By contrast, prostate cancer was detected in every second needle biopsy at a PSA level above 10 ng/ml, which is why needle biopsy is recommended predominantly within this reference range. Despite the high PSA level, a tumour that is still limited to the prostate is detected in about 25% of these patients.
Besides the absolute PSA level, the PSA velocity and doubling time can be drawn on to assess the risk of the presence of prostate cancer. A relatively high sensitivity (75%) and specificity (95%) for the presence of prostate cancer has been found at a borderline level of 0.75 ng/ml/year (PSA velocity).
PSA exists in free (fPSA) and bound form (in a complex with chymotrypsin and macroglobulin). The ratio of free PSA / bound PSA is another parameter used in the early detection of prostate cancer. If prostate cancer is present, the percentage of free PSA in the blood is lower than the percentage of PSA bound to proteases. In a prospective, randomised clinical trial, prostate cancer was detected by needle biopsy in 56% of the male patients with a ratio of <10% and in only 8% of those with a ratio of >10%.
Within the above-mentioned reference range of 4-10 ng/ml, unnecessary biopsies are reduced by 20% when taking this ratio into account. Within the reference range of 2.6-4 ng/ml, too, unnecessary biopsies can be reduced by 18% when taking into account the ratio of free PSA / bound PSA.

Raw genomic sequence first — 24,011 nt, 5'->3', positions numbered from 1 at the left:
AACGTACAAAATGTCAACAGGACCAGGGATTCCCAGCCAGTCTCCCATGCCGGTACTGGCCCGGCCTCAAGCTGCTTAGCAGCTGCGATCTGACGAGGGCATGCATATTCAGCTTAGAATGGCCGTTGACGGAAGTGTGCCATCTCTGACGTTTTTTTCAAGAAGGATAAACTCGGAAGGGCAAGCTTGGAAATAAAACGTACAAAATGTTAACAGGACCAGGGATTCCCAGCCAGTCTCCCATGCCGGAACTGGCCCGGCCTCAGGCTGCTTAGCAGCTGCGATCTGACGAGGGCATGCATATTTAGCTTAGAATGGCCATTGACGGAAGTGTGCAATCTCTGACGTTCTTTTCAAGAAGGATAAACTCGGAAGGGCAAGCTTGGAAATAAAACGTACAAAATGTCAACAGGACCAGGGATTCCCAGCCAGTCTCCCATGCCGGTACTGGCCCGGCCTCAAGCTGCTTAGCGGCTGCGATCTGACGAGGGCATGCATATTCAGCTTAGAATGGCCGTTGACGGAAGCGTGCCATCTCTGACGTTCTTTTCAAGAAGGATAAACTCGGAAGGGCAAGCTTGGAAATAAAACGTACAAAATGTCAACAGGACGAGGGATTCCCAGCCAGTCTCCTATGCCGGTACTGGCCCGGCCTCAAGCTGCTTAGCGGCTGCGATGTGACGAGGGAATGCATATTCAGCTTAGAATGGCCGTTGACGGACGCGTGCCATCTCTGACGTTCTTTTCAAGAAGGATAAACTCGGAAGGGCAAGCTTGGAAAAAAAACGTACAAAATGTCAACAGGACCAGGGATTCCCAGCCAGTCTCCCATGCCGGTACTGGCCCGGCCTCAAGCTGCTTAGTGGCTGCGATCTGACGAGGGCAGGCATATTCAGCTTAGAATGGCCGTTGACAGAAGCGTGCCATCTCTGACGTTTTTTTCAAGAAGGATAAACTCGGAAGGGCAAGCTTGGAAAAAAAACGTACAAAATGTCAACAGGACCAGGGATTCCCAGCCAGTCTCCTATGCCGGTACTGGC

To what extent a population-wide PSA screening can reduce the PC-related mortality rate was investigated in two large randomised, prospective clinical trials: In the PLCO trial (Prostate, Lung, Colorectal and Ovarian Cancer Screening Trial), 76,693 men in the U.S. were randomly assigned to undergo either a DRE or a PSA test or the currently applied standard on an annual basis.
After a follow-up period of 13 years, no significant difference in the PC-related mortality rate was revealed between the two groups. By contrast, the European ERSPC study (European Randomized Study of Screening for Prostate Cancer), in which 182,160 men aged between 50 and 74 years were randomised (PSA test every 5 years vs. no routine PSA test), revealed a significant reduction in the risk of dying of PC (risk reduced by 21%). To prevent one PC-related death, a total of 1,055 men had to be invited to screening and 37 men had to be treated for prostate cancer. There are 340 cases of overtreatment for seven cases of prevented PC-related deaths, which is equivalent to 48 cases of overtreatment for one case of prevented death.
Because of the partly conflicting results regarding population-wide PSA screening, the U.S. Preventive Task Force spoke out against PSA screening in 2012.
PCA3 (prostate cancer antigen 3)